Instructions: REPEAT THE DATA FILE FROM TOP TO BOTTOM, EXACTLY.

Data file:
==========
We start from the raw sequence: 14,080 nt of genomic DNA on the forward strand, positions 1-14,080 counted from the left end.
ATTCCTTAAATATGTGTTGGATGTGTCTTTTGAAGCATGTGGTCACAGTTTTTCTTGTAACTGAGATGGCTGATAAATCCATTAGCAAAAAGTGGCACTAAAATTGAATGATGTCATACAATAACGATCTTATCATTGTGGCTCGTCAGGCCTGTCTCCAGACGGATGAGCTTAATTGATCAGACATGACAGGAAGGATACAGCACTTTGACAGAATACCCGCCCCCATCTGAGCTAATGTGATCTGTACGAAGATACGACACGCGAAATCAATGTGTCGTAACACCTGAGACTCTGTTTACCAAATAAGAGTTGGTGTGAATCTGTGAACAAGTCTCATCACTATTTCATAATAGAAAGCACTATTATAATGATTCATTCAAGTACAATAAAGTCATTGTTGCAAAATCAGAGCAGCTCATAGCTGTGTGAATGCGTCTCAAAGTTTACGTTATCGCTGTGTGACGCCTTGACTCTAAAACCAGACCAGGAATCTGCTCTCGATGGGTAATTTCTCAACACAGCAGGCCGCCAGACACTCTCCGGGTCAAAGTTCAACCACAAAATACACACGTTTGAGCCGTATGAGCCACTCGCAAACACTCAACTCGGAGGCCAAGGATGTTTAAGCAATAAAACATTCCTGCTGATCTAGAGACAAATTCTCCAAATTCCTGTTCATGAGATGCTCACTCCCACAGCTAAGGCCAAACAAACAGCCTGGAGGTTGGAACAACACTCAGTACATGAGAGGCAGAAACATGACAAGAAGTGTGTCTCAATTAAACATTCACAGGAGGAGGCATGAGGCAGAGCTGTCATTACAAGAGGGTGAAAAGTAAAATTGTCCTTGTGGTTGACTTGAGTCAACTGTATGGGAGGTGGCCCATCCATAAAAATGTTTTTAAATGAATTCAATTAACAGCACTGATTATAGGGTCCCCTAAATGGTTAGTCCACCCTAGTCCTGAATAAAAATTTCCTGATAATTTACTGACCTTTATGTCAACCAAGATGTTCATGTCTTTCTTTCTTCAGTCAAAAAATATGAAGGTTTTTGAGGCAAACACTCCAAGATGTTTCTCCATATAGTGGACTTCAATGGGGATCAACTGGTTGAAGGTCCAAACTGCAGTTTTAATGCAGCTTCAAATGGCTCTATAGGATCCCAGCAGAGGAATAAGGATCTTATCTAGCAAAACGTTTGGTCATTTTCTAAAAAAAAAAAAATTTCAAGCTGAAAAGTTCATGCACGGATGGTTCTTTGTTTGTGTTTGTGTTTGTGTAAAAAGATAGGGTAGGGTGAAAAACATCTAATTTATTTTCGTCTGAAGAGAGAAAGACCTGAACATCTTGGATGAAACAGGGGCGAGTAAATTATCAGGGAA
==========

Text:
We start from the raw sequence: 14,080 nt of genomic DNA on the forward strand, positions 1-14,080 counted from the left end.
ATTCCTTAAATATGTGTTGGATGTGTCTTTTGAAGCATGTGGTCACAGTTTTTCTTGTAACTGAGATGGCTGATAAATCCATTAGCAAAAAGTGGCACTAAAATTGAATGATGTCATACAATAACGATCTTATCATTGTGGCTCGTCAGGCCTGTCTCCAGACGGATGAGCTTAATTGATCAGACATGACAGGAAGGATACAGCACTTTGACAGAATACCCGCCCCCATCTGAGCTAATGTGATCTGTACGAAGATACGACACGCGAAATCAATGTGTCGTAACACCTGAGACTCTGTTTACCAAATAAGAGTTGGTGTGAATCTGTGAACAAGTCTCATCACTATTTCATAATAGAAAGCACTATTATAATGATTCATTCAAGTACAATAAAGTCATTGTTGCAAAATCAGAGCAGCTCATAGCTGTGTGAATGCGTCTCAAAGTTTACGTTATCGCTGTGTGACGCCTTGACTCTAAAACCAGACCAGGAATCTGCTCTCGATGGGTAATTTCTCAACACAGCAGGCCGCCAGACACTCTCCGGGTCAAAGTTCAACCACAAAATACACACGTTTGAGCCGTATGAGCCACTCGCAAACACTCAACTCGGAGGCCAAGGATGTTTAAGCAATAAAACATTCCTGCTGATCTAGAGACAAATTCTCCAAATTCCTGTTCATGAGATGCTCACTCCCACAGCTAAGGCCAAACAAACAGCCTGGAGGTTGGAACAACACTCAGTACATGAGAGGCAGAAACATGACAAGAAGTGTGTCTCAATTAAACATTCACAGGAGGAGGCATGAGGCAGAGCTGTCATTACAAGAGGGTGAAAAGTAAAATTGTCCTTGTGGTTGACTTGAGTCAACTGTATGGGAGGTGGCCCATCCATAAAAATGTTTTTAAATGAATTCAATTAACAGCACTGATTATAGGGTCCCCTAAATGGTTAGTCCACCCTAGTCCTGAATAAAAATTTCCTGATAATTTACTGACCTTTATGTCAACCAAGATGTTCATGTCTTTCTTTCTTCAGTCAAAAAATATGAAGGTTTTTGAGGCAAACACTCCAAGATGTTTCTCCATATAGTGGACTTCAATGGGGATCAACTGGTTGAAGGTCCAAACTGCAGTTTTAATGCAGCTTCAAATGGCTCTATAGGATCCCAGCAGAGGAATAAGGATCTTATCTAGCAAAACGTTTGGTCATTTTCTAAAAAAAAAAAAATTTCAAGCTGAAAAGTTCATGCACGGATGGTTCTTTGTTTGTGTTTGTGTTTGTGTAAAAAGATAGGGTAGGGTGAAAAACATCTAATTTATTTTCGTCTGAAGAGAGAAAGACCTGAACATCTTGGATGAAACAGGGGCGAGTAAATTATCAGGGAA